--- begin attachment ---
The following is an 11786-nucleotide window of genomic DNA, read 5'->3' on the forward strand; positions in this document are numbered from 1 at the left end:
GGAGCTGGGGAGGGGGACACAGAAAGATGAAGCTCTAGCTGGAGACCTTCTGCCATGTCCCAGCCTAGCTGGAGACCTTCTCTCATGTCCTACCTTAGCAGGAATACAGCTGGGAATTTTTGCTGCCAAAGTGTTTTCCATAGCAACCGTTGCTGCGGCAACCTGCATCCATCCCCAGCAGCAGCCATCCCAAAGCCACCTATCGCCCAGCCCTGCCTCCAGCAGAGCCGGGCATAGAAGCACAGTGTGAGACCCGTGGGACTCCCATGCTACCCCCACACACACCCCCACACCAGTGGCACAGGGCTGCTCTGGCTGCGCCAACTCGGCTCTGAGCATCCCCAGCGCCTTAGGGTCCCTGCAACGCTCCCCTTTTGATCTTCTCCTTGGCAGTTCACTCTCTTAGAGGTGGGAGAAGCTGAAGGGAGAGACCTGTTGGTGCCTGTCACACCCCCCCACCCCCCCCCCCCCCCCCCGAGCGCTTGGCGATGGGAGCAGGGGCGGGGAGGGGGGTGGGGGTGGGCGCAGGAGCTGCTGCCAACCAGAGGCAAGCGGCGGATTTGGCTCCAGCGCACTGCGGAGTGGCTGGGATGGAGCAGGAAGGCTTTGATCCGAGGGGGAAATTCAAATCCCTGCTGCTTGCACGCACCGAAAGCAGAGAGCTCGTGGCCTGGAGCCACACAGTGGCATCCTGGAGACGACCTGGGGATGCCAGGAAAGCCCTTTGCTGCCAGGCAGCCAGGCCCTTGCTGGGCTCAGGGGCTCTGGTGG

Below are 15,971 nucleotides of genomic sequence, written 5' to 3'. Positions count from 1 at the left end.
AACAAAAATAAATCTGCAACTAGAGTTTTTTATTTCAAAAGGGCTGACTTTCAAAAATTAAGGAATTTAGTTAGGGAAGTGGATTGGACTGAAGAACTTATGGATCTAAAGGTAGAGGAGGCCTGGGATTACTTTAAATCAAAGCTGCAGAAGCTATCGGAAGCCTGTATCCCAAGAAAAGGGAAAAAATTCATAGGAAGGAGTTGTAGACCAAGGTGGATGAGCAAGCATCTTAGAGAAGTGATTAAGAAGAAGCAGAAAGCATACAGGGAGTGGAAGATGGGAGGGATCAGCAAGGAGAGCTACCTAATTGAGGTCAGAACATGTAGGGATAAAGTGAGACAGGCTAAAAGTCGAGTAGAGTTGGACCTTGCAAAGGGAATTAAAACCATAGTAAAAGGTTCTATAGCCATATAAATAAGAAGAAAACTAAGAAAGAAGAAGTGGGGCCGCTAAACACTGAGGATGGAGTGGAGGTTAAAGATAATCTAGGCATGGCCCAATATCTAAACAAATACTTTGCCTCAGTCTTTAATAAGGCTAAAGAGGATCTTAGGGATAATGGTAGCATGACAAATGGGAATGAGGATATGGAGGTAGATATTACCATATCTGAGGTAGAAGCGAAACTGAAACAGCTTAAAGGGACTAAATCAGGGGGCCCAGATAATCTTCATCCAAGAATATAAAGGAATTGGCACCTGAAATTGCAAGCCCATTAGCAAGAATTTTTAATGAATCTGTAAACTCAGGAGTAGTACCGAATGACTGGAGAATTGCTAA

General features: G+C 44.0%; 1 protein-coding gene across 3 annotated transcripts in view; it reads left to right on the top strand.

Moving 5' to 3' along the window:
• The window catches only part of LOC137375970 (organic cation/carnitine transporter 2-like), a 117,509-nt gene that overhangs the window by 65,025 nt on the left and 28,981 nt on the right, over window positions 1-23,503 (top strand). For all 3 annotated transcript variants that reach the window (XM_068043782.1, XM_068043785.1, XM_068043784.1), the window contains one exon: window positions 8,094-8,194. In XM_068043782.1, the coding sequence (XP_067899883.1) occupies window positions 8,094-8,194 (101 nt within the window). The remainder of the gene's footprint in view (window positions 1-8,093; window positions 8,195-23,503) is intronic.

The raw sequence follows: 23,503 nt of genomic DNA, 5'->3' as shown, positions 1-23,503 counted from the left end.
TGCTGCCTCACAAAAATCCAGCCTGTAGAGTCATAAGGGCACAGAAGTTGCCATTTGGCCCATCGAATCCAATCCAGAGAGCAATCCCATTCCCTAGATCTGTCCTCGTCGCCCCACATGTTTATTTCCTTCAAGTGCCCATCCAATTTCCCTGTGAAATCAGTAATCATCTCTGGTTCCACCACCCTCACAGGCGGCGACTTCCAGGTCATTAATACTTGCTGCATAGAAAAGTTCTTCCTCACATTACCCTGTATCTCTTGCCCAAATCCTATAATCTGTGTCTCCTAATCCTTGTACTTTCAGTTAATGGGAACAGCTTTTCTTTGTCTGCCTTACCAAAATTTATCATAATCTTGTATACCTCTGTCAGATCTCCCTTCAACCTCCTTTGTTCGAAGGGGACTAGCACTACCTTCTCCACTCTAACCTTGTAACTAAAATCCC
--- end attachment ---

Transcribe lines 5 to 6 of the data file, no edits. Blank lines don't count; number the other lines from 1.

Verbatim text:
General features: G+C 44.0%; 1 protein-coding gene across 3 annotated transcripts in view; it reads left to right on the top strand.

Moving 5' to 3' along the window: